Oracle 11g – Generating PL/SQL Compiler Warnings (Java style) using PL/Scope

7 Mar

Purpose: The Oracle 11g PL/Scope feature allows us to have the PL/SQL compiler generate information on all identifiers used in our PL/SQL code. Using the information generated and available from the USER_IDENTIFIERS data dictionary view, we can do some interesting things. Say for example we have the following stored procedure:

SQL> create or replace procedure test_program is
v_name varchar2(100):=’HAFEEZ UR RAHMAN’;
v_salary number(10);
v_job varchar2(20);
v_hiredate date;
v_mgr number(4);

v_salary:= 40172;
dbms_output.put_line(‘My Name is ‘||v_name);
dbms_output.put_line(‘My Job is ‘||v_job);
dbms_output.put_line(‘I started this job on ‘||v_hiredate);
v_hiredate:= sysdate-1;
dbms_output.put_line(‘Sorry, in fact I was hired yesterday.’);
v_name:=’Lucas Jellema’;
dbms_output.put_line(‘My full name is…’);
v_salary:= v_salary + 500;

end test_program;

Using the information PL/Scope gathered, we can tell the following:
V_MGR: variable is declared but never used (line 7)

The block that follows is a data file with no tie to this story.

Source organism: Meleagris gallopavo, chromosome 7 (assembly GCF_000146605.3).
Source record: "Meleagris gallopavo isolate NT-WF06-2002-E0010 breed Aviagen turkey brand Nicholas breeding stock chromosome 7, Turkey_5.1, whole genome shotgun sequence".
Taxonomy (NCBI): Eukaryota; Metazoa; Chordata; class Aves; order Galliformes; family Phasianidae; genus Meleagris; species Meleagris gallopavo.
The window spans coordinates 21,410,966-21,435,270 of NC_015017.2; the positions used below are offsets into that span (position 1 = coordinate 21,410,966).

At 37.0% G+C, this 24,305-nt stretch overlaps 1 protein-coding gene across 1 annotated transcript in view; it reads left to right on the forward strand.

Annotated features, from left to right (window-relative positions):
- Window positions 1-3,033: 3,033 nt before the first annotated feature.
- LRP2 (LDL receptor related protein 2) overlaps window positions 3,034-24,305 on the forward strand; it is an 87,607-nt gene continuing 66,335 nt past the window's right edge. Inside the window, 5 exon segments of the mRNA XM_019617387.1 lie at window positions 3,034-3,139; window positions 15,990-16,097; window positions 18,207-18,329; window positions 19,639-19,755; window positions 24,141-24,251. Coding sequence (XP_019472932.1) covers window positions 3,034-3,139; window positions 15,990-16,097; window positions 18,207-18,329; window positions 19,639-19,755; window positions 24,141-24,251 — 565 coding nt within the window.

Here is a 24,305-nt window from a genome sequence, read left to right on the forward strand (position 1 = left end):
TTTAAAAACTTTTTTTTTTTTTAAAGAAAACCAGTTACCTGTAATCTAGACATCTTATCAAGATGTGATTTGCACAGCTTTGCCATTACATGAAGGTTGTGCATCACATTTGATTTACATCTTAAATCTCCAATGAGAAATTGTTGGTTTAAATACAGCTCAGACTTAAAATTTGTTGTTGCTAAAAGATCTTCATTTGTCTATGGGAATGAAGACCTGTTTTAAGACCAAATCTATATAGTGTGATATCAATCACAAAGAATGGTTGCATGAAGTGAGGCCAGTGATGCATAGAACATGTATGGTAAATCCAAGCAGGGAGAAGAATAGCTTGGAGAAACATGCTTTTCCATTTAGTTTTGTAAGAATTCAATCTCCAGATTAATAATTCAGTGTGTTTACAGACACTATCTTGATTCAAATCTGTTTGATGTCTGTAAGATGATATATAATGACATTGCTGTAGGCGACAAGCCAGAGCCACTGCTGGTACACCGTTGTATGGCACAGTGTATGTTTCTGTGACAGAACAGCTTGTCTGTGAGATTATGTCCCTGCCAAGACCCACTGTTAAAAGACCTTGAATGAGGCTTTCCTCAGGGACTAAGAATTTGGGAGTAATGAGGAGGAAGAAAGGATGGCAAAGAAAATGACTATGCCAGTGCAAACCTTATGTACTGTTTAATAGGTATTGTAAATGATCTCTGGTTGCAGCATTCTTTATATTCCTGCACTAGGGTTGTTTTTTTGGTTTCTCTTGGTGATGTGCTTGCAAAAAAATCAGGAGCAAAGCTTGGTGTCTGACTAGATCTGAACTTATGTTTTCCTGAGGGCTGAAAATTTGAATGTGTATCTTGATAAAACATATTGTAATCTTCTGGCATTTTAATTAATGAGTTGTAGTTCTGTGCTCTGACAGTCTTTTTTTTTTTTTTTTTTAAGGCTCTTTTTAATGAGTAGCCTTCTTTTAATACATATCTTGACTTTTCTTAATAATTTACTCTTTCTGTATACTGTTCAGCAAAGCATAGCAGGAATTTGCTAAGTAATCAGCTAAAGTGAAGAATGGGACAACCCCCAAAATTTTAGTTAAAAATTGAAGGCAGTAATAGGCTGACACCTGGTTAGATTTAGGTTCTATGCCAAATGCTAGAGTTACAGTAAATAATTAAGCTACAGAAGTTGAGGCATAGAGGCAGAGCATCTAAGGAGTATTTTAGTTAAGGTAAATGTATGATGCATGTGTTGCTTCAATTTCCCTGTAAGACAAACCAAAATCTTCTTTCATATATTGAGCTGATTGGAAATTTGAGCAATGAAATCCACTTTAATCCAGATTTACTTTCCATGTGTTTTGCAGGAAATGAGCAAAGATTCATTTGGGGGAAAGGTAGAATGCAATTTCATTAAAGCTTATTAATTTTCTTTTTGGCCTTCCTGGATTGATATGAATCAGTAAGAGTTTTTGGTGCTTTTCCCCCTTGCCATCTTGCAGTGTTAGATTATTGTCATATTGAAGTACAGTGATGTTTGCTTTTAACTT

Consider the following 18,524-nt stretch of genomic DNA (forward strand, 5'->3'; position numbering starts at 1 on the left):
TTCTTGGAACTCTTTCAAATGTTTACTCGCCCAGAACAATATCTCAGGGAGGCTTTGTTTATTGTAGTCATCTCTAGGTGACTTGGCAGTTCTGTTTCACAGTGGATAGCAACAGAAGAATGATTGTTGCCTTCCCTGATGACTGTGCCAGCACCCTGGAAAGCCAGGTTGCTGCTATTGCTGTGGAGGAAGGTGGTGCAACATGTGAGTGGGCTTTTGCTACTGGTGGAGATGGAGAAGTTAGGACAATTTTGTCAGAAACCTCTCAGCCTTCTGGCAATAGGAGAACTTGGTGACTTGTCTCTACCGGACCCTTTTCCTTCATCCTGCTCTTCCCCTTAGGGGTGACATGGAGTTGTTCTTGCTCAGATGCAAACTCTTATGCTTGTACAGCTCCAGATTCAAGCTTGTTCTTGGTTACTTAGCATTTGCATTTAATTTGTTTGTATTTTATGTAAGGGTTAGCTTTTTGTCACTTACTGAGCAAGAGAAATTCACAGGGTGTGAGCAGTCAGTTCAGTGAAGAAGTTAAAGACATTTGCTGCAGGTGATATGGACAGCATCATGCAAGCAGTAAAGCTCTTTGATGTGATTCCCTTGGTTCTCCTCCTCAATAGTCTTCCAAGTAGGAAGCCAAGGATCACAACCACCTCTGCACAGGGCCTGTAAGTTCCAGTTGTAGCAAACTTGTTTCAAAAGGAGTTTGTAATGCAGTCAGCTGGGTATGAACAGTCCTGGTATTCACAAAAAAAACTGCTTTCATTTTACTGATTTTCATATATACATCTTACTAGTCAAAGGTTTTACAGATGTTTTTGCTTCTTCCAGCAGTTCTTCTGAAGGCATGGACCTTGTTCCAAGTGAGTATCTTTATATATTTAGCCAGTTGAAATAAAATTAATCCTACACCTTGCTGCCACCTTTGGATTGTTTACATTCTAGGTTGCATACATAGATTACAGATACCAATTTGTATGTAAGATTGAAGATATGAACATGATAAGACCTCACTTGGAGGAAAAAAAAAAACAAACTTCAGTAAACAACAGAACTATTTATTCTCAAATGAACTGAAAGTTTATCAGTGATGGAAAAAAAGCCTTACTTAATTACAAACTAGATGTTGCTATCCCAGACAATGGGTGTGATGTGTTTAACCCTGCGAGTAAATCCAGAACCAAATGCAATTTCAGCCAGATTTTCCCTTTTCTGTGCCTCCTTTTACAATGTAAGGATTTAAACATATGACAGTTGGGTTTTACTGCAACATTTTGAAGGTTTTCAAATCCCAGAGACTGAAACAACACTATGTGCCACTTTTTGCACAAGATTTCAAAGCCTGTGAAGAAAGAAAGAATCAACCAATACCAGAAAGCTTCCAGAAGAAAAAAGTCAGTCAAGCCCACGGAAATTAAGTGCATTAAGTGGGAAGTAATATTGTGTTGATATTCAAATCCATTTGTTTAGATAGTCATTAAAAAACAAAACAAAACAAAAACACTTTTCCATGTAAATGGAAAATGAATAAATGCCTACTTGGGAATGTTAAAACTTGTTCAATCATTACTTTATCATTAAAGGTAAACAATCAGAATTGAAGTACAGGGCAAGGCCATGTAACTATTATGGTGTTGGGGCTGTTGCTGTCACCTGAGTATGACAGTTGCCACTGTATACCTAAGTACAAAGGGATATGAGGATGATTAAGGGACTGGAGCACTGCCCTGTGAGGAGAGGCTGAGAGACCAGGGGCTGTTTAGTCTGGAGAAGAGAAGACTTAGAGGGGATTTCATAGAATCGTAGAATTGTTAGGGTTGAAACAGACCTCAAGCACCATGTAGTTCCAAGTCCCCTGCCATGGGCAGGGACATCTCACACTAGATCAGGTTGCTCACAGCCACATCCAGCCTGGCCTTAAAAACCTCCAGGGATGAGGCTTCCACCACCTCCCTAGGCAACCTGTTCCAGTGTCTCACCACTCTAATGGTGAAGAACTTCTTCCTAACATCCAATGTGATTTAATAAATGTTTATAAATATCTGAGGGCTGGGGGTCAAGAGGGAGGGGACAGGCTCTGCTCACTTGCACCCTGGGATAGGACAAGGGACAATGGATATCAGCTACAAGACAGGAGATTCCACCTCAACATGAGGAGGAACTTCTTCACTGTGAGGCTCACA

V_JOB: reference on line 11 but variable may not be initialized (assigned a value)

V_HIREDATE: reference to variable on line 12 comes before the earliest assignment. Variable may not have been initialized on line 12

V_HIREDATE: assignment on line 13 is never used. Last reference to the variable is on line 12

V_NAME: assignment on line 15 is never used. Last reference to the variable is on line 10

Note that these warnings are very similar to what Java Compilers will warn us about. You will see in this article how you can use the PL/Scope data to retrieve such warnings about PL/SQL programs.

We get USER_IDENTIFIERS with the following compiler setting:
SQL> alter session set PLSCOPE_SETTINGS=’identifiers:all’ ;
Now if we recompile the stored procedure as:

SQL> alter procedure test_program recompile ;

We can query USER_IDENTIFIERS to find out about the identifiers used in our program:

SQL> select name, type, usage, line
from user_identifiers
where object_name = ‘TEST_PROGRAM’
and object_type = ‘PROCEDURE’
order by name, type, line ;

Check the result it will show some synonum entries of dbms_output, our procedure parameters, and our procedure test_program etc. please check the result yourself.
We can join USER_IDENTIFIERS with USER_SOURCE to get some more insight in exactly how the identifier is used in.

source : internet

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